Social media, a menace, must be regulated — Gbajabiamila

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Chief of Staff to the President, Femi Gbajabiamila reiterated yesterday that social media poses a threat and must be subject to regulation.

Gbajabiamila delivered the statement at Eko Hotels Lagos, where he stood in for President Bola Ahmed Tinubu during the public presentation of a book titled “Nigerian Public Discourse: The Interplay of Empirical Evidence and Hyperbole,” authored by former Lagos State Governor and former Minister of Works and Housing, Babatunde Raji Fashola.

In his preamble before reading the message of the president, Gbajabiamila said: “Perhaps, and I believe many of you here, unless of course you don’t live in this geographical space… this is the topic for which I am absolutely very much interested – the menace of social media. Although it has the potential to reach millions all around the world, but (the social media) poses great danger, not just to the society, but even unintended consequences to the individual who is at the receiving end, including security of life.

“The question that I normally ask is,‘who do you hold  responsible;the purveyor of the fake news, or the person who reads it?

Gbajabiamila said as Speaker of the House of Representatives, he attempted to make a law that will regulate the social media “but we were resisted very vigorously by the Civil Society. I think the chickens have finally come home to roost. And I believe we are all on the same page now.The social media is a menace, and it must be regulated.”

Reading the message from the president, Gbajabiamila said amid the global current global toil, “we are at home confronted by difficult policy in choices and decision that must be made to ensure our children’s future and our country’s prospect.

“Now, in this historical moment, as we confront the challenges that threaten our future, we have obligation as leaders in politics and government to engage in evidence-based discourse and data-reliance decision-making as a matter of course. But…in the issues of state and government, the obligation is even more significant to ensure that people, in our engagement with each other springs from a shared agreement on what truth is, what is real, and what isn’t.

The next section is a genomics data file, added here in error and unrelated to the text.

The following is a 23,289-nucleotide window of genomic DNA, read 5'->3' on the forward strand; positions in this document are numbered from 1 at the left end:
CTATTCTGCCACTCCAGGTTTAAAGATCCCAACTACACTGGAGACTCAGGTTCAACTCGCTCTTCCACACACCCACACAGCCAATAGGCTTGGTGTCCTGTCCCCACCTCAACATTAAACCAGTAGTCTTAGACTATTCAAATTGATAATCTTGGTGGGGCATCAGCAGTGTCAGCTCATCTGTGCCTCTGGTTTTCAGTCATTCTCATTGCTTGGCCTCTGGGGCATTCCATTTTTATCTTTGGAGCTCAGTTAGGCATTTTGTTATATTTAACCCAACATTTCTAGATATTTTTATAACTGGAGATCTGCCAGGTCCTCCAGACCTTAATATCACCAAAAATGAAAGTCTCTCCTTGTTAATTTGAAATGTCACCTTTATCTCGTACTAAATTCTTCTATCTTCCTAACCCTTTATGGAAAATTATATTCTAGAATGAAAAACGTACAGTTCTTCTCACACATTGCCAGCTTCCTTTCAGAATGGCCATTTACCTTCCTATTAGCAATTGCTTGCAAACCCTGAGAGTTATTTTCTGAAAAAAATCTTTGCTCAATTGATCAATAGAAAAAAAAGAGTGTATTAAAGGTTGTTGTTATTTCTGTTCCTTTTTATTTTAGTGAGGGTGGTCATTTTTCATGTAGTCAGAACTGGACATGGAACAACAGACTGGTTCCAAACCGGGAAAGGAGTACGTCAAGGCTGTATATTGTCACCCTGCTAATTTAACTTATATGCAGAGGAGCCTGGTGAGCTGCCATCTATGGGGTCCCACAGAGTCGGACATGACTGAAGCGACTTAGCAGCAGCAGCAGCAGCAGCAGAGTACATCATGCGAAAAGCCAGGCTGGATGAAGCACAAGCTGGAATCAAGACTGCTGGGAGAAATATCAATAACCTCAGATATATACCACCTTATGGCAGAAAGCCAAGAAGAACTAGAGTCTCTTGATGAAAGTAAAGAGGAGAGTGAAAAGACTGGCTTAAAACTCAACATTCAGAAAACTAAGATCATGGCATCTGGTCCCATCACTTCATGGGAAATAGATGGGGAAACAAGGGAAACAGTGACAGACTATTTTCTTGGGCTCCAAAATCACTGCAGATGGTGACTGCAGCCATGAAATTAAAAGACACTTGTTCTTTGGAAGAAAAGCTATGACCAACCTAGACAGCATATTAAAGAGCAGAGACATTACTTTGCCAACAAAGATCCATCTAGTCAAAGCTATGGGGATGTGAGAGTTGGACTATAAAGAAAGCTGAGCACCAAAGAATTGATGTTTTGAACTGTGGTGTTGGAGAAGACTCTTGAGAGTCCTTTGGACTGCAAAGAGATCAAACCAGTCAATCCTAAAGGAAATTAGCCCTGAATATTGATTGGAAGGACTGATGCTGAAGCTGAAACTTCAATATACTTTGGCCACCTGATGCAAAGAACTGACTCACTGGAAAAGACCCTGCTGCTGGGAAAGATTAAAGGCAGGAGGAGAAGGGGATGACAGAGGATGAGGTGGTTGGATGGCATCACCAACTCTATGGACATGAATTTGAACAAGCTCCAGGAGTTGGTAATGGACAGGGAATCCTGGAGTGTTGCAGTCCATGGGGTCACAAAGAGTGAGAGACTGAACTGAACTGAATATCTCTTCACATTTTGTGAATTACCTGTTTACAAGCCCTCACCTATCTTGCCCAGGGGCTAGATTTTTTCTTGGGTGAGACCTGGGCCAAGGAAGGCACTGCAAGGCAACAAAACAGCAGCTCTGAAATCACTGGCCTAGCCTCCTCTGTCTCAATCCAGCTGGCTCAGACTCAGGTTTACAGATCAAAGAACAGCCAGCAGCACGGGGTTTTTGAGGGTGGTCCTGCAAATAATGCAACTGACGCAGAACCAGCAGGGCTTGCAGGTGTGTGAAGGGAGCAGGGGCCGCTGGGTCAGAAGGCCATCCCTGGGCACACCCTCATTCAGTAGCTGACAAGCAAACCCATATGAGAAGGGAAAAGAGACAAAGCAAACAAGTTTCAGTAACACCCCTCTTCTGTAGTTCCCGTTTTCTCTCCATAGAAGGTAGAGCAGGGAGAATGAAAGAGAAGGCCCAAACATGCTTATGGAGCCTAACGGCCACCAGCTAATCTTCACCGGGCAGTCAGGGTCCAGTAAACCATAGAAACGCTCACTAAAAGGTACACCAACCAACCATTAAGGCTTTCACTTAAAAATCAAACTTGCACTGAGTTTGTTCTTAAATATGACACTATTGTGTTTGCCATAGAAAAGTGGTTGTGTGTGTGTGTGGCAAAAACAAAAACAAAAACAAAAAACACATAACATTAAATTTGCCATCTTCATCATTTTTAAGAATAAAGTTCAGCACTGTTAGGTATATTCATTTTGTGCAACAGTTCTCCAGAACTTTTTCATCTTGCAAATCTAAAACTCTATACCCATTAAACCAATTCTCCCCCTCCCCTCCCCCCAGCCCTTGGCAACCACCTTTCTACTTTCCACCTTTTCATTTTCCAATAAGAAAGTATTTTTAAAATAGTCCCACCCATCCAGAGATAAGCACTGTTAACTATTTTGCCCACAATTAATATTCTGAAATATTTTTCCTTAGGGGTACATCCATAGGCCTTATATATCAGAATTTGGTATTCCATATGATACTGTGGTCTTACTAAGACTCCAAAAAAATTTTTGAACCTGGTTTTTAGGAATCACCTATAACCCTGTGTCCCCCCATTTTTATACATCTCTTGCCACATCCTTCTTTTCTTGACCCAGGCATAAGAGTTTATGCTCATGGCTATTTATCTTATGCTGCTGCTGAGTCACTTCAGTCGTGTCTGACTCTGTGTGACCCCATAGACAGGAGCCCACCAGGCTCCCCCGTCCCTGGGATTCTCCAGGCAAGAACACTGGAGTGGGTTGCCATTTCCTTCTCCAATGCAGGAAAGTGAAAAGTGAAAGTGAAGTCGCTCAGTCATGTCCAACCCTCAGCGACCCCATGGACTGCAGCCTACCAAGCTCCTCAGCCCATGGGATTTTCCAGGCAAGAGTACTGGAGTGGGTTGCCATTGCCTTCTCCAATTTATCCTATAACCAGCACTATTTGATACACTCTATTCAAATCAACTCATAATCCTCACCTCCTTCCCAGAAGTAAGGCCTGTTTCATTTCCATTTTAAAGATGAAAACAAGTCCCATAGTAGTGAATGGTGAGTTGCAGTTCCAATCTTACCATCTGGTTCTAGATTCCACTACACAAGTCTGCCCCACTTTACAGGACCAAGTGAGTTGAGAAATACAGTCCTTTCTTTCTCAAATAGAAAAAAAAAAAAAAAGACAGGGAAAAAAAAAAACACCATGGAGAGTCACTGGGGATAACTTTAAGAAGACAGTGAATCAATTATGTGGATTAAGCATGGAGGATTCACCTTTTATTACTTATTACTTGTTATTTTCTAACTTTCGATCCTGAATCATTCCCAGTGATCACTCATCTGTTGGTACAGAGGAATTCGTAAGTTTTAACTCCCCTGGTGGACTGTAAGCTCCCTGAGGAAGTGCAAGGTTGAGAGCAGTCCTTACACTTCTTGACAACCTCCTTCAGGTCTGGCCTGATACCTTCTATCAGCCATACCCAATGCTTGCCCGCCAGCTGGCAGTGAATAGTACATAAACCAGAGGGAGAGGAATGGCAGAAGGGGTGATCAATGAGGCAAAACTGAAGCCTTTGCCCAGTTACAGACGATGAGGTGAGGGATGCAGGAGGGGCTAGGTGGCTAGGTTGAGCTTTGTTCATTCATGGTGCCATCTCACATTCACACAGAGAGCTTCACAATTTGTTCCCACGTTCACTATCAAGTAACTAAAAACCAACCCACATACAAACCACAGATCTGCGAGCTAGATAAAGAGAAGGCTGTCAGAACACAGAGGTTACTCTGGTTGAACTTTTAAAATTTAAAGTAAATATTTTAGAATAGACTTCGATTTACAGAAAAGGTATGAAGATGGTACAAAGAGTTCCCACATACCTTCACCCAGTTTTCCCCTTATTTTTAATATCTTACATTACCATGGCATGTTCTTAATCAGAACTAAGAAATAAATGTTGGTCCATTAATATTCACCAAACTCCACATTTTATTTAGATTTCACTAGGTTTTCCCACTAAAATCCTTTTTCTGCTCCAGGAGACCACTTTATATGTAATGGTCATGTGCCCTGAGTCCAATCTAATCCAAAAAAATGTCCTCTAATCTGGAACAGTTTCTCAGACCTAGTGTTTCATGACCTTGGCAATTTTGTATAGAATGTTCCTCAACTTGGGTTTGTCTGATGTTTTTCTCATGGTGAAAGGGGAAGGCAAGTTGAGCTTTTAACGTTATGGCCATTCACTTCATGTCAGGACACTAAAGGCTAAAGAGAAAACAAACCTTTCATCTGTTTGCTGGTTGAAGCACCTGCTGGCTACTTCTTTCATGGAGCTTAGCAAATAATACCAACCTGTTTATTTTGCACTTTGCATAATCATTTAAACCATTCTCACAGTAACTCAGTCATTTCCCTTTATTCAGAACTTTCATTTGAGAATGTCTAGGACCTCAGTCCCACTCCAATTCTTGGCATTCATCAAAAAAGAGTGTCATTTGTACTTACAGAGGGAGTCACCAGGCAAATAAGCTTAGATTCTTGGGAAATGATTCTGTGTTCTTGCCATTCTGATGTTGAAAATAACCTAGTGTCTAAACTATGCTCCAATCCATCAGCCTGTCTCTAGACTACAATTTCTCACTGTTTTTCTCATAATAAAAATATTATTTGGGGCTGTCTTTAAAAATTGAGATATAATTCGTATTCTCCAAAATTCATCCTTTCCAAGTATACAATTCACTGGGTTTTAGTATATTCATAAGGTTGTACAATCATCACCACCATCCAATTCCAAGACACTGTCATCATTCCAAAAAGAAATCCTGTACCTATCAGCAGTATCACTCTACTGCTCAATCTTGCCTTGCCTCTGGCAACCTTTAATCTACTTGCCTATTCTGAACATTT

“We live in what some observers have described as the post-truth world. This a world where nothing is real. Politics is fueled by emotive argument and objective facts are less influential in shaping public opinion that appeals to identity and personal beliefs.

“In this new world we find ourselves, public discourse is driven by alternative facts, dropped with reckless abandon on the social media technology, including Artificial Intelligence tools,allowing for the creation of false reality to deceive and confuse people, distort perception of what is real and what isn’t.

“The challenge we face and must meet head on is how to return to having a public discourse and a political decision-making process that overcome this paradigm.

“We must, because if we cannot agree on common truth and don’t exist in the same reality, then we cannot develop the shared values and the common purpose which are central requirement to social cohesion and national identity.

“My brother, Raji Babatunde Fashola, has set out to address this challenge in this book. In his usual style, he has approached the subject with an abundance of scholarly rigour, bringing his considerable intellect, wealth of experience and passionate patriotism to the critical subject matter that has been too long ignored.”